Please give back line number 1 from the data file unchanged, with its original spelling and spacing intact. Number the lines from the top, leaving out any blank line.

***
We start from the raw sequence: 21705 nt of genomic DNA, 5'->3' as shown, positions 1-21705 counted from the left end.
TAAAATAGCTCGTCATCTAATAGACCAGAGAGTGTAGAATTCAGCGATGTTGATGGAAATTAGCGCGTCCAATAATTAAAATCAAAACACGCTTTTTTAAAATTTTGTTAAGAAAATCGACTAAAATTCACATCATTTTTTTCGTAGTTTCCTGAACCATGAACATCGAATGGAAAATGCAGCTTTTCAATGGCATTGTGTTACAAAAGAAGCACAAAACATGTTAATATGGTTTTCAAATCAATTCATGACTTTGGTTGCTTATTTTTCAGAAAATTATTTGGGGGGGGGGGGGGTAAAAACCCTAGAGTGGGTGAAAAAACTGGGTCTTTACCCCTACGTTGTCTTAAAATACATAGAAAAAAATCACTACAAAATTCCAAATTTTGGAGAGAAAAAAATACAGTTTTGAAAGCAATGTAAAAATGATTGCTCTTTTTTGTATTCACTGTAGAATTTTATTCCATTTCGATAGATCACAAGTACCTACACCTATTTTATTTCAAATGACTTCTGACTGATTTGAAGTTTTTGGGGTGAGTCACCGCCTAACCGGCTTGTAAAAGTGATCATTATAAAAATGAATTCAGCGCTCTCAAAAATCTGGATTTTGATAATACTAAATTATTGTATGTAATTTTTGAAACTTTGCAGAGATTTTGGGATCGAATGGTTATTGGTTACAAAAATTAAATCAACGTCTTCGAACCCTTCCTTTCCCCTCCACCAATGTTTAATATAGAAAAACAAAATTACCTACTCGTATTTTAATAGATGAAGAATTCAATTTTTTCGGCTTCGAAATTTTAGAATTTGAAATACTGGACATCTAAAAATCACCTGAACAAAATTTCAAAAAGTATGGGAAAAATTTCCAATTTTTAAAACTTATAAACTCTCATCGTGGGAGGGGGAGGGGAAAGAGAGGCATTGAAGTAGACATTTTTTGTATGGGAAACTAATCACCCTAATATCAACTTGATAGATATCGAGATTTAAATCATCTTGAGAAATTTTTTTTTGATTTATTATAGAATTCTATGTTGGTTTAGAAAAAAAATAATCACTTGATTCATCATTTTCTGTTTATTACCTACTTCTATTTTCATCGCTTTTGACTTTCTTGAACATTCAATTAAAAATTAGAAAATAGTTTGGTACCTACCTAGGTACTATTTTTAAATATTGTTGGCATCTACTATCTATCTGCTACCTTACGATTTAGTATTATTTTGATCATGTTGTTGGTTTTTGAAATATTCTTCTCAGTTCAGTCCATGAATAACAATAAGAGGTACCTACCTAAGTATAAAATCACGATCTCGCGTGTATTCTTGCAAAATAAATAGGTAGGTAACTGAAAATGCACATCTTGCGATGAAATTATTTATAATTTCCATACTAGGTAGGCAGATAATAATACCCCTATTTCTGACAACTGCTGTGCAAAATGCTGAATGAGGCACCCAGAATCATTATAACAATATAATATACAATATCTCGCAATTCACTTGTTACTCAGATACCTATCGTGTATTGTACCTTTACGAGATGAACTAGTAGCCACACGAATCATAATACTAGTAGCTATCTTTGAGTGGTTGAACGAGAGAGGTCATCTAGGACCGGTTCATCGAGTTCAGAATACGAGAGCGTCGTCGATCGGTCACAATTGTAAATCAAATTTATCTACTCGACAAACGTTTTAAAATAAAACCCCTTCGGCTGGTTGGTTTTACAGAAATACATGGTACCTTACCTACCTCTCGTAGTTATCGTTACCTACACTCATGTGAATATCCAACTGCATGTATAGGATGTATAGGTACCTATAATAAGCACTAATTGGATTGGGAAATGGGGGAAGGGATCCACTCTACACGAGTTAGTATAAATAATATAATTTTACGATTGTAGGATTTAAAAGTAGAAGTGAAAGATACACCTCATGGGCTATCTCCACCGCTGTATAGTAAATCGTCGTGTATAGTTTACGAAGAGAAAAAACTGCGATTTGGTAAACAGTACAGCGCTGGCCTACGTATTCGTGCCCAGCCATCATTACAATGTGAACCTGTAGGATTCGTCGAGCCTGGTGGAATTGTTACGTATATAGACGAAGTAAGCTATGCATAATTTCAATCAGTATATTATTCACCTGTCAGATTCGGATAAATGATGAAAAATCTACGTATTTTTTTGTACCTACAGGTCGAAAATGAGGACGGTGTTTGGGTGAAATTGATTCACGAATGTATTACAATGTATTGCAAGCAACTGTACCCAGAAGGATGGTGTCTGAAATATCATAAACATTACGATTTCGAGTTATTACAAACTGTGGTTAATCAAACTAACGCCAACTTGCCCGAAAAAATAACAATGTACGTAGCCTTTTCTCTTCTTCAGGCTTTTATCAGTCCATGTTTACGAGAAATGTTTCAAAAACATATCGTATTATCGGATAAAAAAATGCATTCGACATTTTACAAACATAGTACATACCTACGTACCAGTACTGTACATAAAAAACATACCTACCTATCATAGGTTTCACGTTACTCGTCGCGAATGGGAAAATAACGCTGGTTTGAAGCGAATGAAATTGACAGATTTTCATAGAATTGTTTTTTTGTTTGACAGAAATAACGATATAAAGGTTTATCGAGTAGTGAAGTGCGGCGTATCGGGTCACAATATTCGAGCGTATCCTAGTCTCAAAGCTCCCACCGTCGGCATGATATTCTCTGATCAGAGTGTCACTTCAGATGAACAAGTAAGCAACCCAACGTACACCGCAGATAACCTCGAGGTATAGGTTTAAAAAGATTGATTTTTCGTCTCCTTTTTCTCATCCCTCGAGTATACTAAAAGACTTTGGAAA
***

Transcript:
We start from the raw sequence: 21705 nt of genomic DNA, 5'->3' as shown, positions 1-21705 counted from the left end.